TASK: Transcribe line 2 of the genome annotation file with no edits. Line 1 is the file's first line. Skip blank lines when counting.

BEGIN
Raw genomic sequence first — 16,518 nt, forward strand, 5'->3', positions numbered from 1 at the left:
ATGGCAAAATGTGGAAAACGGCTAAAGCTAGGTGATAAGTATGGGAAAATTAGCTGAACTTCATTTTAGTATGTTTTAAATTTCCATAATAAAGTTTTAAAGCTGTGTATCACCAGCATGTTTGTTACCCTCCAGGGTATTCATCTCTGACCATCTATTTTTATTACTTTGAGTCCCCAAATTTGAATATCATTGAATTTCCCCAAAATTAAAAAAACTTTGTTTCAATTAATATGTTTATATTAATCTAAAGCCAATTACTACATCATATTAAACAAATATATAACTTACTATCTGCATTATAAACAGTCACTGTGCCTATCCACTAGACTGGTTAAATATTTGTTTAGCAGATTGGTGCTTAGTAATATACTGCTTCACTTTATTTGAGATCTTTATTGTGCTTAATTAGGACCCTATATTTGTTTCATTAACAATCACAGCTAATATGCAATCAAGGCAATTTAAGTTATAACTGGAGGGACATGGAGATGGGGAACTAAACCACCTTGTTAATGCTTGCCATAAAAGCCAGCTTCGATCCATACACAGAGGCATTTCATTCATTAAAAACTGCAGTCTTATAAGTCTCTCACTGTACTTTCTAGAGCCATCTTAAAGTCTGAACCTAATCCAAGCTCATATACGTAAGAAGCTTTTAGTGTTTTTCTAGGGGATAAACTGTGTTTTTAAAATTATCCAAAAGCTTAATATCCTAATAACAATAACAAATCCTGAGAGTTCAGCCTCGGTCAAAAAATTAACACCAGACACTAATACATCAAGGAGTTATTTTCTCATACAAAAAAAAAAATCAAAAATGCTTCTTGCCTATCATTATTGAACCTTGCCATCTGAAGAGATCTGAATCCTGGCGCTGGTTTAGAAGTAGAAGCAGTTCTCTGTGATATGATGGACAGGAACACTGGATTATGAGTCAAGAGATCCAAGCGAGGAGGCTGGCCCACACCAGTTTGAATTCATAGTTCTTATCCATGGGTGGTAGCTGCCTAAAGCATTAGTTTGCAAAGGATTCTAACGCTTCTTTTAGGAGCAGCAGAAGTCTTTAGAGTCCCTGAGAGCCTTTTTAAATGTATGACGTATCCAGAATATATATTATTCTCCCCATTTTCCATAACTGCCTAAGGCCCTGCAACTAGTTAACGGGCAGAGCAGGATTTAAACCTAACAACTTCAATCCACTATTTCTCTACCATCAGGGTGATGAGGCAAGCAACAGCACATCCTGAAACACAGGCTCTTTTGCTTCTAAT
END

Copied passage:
ATGGCAAAATGTGGAAAACGGCTAAAGCTAGGTGATAAGTATGGGAAAATTAGCTGAACTTCATTTTAGTATGTTTTAAATTTCCATAATAAAGTTTTAAAGCTGTGTATCACCAGCATGTTTGTTACCCTCCAGGGTATTCATCTCTGACCATCTATTTTTATTACTTTGAGTCCCCAAATTTGAATATCATTGAATTTCCCCAAAATTAAAAAAACTTTGTTTCAATTAATATGTTTATATTAATCTAAAGCCAATTACTACATCATATTAAACAAATATATAACTTACTATCTGCATTATAAACAGTCACTGTGCCTATCCACTAGACTGGTTAAATATTTGTTTAGCAGATTGGTGCTTAGTAATATACTGCTTCACTTTATTTGAGATCTTTATTGTGCTTAATTAGGACCCTATATTTGTTTCATTAACAATCACAGCTAATATGCAATCAAGGCAATTTAAGTTATAACTGGAGGGACATGGAGATGGGGAACTAAACCACCTTGTTAATGCTTGCCATAAAAGCCAGCTTCGATCCATACACAGAGGCATTTCATTCATTAAAAACTGCAGTCTTATAAGTCTCTCACTGTACTTTCTAGAGCCATCTTAAAGTCTGAACCTAATCCAAGCTCATATACGTAAGAAGCTTTTAGTGTTTTTCTAGGGGATAAACTGTGTTTTTAAAATTATCCAAAAGCTTAATATCCTAATAACAATAACAAATCCTGAGAGTTCAGCCTCGGTCAAAAAATTAACACCAGACACTAATACATCAAGGAGTTATTTTCTCATACAAAAAAAAAAATCAAAAATGCTTCTTGCCTATCATTATTGAACCTTGCCATCTGAAGAGATCTGAATCCTGGCGCTGGTTTAGAAGTAGAAGCAGTTCTCTGTGATATGATGGACAGGAACACTGGATTATGAGTCAAGAGATCCAAGCGAGGAGGCTGGCCCACACCAGTTTGAATTCATAGTTCTTATCCATGGGTGGTAGCTGCCTAAAGCATTAGTTTGCAAAGGATTCTAACGCTTCTTTTAGGAGCAGCAGAAGTCTTTAGAGTCCCTGAGAGCCTTTTTAAATGTATGACGTATCCAGAATATATATTATTCTCCCCATTTTCCATAACTGCCTAAGGCCCTGCAACTAGTTAACGGGCAGAGCAGGATTTAAACCTAACAACTTCAATCCACTATTTCTCTACCATCAGGGTGATGAGGCAAGCAACAGCACATCCTGAAACACAGGCTCTTTTGCTTCTAAT